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Deploying acoustic detection algorithms on low-cost, open-source acoustic sensors for environmental monitoring

Deploying acoustic detection algorithms on low-cost, open-source acoustic sensors for environmental monitoring
Deploying acoustic detection algorithms on low-cost, open-source acoustic sensors for environmental monitoring
Conservation researchers require low-cost access to acoustic monitoring technology. However, affordable tools are often constrained to short-term studies due to high energy consumption and limited storage. To enable long-term monitoring, energy and space efficiency must be improved on such tools. This paper describes the development and deployment of three acoustic detection algorithms that reduce the power and storage requirements of acoustic monitoring on affordable, open-source hardware. The algorithms aim to detect bat echolocation, to search for evidence of a endangered cicada species, and to collect evidence of poaching in a protected nature reserve. The algorithms are designed to run on AudioMoth: a low-cost, open-source acoustic monitoring device, developed by the authors and widely adopted by the conservation community. Each algorithm addresses a detection task of increasing complexity – implementing extra analytical steps to account for environmental conditions such as wind, analysing samples multiple times to prevent missed events, and incorporating a hidden Markov model for sample classification in both the time and frequency domain. For each algorithm we report on real-world deployments carried out with partner organisations and also benchmark the hidden Markov model against a convolutional neural network, a deep-learning technique commonly used for acoustics. The deployments demonstrate how acoustic detection algorithms extend the use of low-cost, open-source hardware and facilitate a new avenue for conservation researchers to perform large-scale monitoring.
1424-8220
Prince, Peter
13940cd1-98ab-4dca-a9ce-2403b2e61daa
Hill, Andrew
bfc05b70-7a90-40ab-8240-4d1f56aa3e4d
Pina-Covarrubias, Evelyn
a3202474-20c4-4a8c-b34d-713d8e060f0f
Doncaster, Charles
0eff2f42-fa0a-4e35-b6ac-475ad3482047
Snaddon, Jake
31a601f7-c9b0-45e2-b59b-fda9a0c5a54b
Rogers, Alex
60b99721-b556-4805-ab34-deb808a8666c
Prince, Peter
13940cd1-98ab-4dca-a9ce-2403b2e61daa
Hill, Andrew
bfc05b70-7a90-40ab-8240-4d1f56aa3e4d
Pina-Covarrubias, Evelyn
a3202474-20c4-4a8c-b34d-713d8e060f0f
Doncaster, Charles
0eff2f42-fa0a-4e35-b6ac-475ad3482047
Snaddon, Jake
31a601f7-c9b0-45e2-b59b-fda9a0c5a54b
Rogers, Alex
60b99721-b556-4805-ab34-deb808a8666c

Prince, Peter, Hill, Andrew, Pina-Covarrubias, Evelyn, Doncaster, Charles, Snaddon, Jake and Rogers, Alex (2019) Deploying acoustic detection algorithms on low-cost, open-source acoustic sensors for environmental monitoring. Sensors, 19 (3), [553]. (doi:10.3390/s19030553).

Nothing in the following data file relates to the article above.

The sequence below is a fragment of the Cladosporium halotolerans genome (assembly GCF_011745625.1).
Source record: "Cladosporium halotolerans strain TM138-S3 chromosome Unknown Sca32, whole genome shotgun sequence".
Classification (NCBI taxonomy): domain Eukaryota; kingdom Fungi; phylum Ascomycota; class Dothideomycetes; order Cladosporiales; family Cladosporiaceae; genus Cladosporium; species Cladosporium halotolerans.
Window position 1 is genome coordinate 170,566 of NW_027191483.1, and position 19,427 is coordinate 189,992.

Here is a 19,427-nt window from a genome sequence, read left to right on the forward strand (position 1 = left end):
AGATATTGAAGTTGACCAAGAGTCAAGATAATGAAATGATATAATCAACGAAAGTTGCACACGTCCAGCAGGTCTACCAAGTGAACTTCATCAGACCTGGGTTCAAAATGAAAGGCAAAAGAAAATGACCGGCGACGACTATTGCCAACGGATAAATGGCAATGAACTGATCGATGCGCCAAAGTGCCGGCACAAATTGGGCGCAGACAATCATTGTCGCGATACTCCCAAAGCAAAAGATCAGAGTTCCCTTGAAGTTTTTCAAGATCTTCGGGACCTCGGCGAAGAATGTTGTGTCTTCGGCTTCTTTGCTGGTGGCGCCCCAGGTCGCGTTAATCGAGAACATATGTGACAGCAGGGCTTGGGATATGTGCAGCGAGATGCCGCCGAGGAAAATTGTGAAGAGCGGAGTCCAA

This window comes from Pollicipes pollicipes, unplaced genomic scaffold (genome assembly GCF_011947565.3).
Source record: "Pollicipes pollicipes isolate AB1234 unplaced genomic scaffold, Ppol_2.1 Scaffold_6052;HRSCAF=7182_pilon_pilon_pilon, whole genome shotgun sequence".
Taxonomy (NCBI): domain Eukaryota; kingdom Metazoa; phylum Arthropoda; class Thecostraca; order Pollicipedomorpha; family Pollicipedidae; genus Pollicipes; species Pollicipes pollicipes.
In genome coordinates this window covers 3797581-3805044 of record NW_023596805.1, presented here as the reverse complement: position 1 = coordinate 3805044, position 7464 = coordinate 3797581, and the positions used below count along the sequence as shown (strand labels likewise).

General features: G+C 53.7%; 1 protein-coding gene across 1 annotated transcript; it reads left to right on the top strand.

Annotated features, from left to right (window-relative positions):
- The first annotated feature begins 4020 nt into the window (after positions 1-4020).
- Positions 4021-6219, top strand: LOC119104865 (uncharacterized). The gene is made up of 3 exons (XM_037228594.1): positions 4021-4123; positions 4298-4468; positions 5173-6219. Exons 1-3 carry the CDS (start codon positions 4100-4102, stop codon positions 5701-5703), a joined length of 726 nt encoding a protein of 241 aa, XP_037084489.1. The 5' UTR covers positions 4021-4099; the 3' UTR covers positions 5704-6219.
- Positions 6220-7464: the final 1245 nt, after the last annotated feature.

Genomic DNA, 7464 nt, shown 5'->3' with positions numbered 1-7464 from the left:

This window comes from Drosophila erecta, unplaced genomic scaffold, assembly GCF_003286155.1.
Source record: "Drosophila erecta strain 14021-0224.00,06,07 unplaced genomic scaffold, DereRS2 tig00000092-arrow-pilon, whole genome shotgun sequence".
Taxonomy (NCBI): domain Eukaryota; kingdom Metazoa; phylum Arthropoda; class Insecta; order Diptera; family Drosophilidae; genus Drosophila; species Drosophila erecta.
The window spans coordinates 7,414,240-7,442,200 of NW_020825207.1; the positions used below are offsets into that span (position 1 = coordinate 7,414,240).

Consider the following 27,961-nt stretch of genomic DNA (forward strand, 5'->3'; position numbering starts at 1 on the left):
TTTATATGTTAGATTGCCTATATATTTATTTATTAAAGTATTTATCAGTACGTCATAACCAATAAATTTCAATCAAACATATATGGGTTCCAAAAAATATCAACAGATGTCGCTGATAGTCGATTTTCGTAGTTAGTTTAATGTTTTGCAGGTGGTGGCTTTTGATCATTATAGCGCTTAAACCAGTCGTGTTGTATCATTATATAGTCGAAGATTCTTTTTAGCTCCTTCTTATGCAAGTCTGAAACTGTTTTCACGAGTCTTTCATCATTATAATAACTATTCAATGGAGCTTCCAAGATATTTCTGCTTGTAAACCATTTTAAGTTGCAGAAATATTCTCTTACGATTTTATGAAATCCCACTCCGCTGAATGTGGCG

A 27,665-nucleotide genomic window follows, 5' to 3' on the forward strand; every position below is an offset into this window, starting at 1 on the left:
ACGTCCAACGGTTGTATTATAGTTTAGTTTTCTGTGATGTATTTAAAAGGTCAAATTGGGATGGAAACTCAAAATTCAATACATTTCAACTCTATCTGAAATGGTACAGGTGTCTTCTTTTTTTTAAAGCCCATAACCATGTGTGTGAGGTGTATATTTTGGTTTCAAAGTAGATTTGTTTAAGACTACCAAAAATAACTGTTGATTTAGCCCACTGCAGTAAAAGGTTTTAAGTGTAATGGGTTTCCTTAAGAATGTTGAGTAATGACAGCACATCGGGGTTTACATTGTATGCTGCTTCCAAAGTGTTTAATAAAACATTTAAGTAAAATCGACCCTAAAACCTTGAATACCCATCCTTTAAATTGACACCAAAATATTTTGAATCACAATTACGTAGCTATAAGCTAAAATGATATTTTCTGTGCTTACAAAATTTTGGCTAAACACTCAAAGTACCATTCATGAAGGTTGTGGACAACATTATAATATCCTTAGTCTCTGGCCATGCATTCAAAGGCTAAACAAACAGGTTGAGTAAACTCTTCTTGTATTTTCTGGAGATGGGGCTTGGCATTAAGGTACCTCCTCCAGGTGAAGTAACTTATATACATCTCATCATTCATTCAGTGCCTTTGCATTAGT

Record type: Article

Abstract

Conservation researchers require low-cost access to acoustic monitoring technology. However, affordable tools are often constrained to short-term studies due to high energy consumption and limited storage. To enable long-term monitoring, energy and space efficiency must be improved on such tools. This paper describes the development and deployment of three acoustic detection algorithms that reduce the power and storage requirements of acoustic monitoring on affordable, open-source hardware. The algorithms aim to detect bat echolocation, to search for evidence of a endangered cicada species, and to collect evidence of poaching in a protected nature reserve. The algorithms are designed to run on AudioMoth: a low-cost, open-source acoustic monitoring device, developed by the authors and widely adopted by the conservation community. Each algorithm addresses a detection task of increasing complexity – implementing extra analytical steps to account for environmental conditions such as wind, analysing samples multiple times to prevent missed events, and incorporating a hidden Markov model for sample classification in both the time and frequency domain. For each algorithm we report on real-world deployments carried out with partner organisations and also benchmark the hidden Markov model against a convolutional neural network, a deep-learning technique commonly used for acoustics. The deployments demonstrate how acoustic detection algorithms extend the use of low-cost, open-source hardware and facilitate a new avenue for conservation researchers to perform large-scale monitoring.

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More information

Submitted date: 16 January 2019
Accepted/In Press date: 24 January 2019
e-pub ahead of print date: 29 January 2019
Published date: 29 January 2019

Identifiers

Local EPrints ID: 428582
URI: http://eprints.soton.ac.uk/id/eprint/428582
ISSN: 1424-8220
PURE UUID: 2f0a76ff-3a21-4e9b-b0ec-38b8fa2f25b0
ORCID for Evelyn Pina-Covarrubias: ORCID iD orcid.org/0000-0002-3564-7467
ORCID for Charles Doncaster: ORCID iD orcid.org/0000-0001-9406-0693
ORCID for Jake Snaddon: ORCID iD orcid.org/0000-0003-3549-5472

Catalogue record

Date deposited: 01 Mar 2019 17:30
Last modified: 28 Oct 2022 02:12

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Contributors

Author: Peter Prince
Author: Andrew Hill
Author: Evelyn Pina-Covarrubias ORCID iD
Author: Jake Snaddon ORCID iD
Author: Alex Rogers

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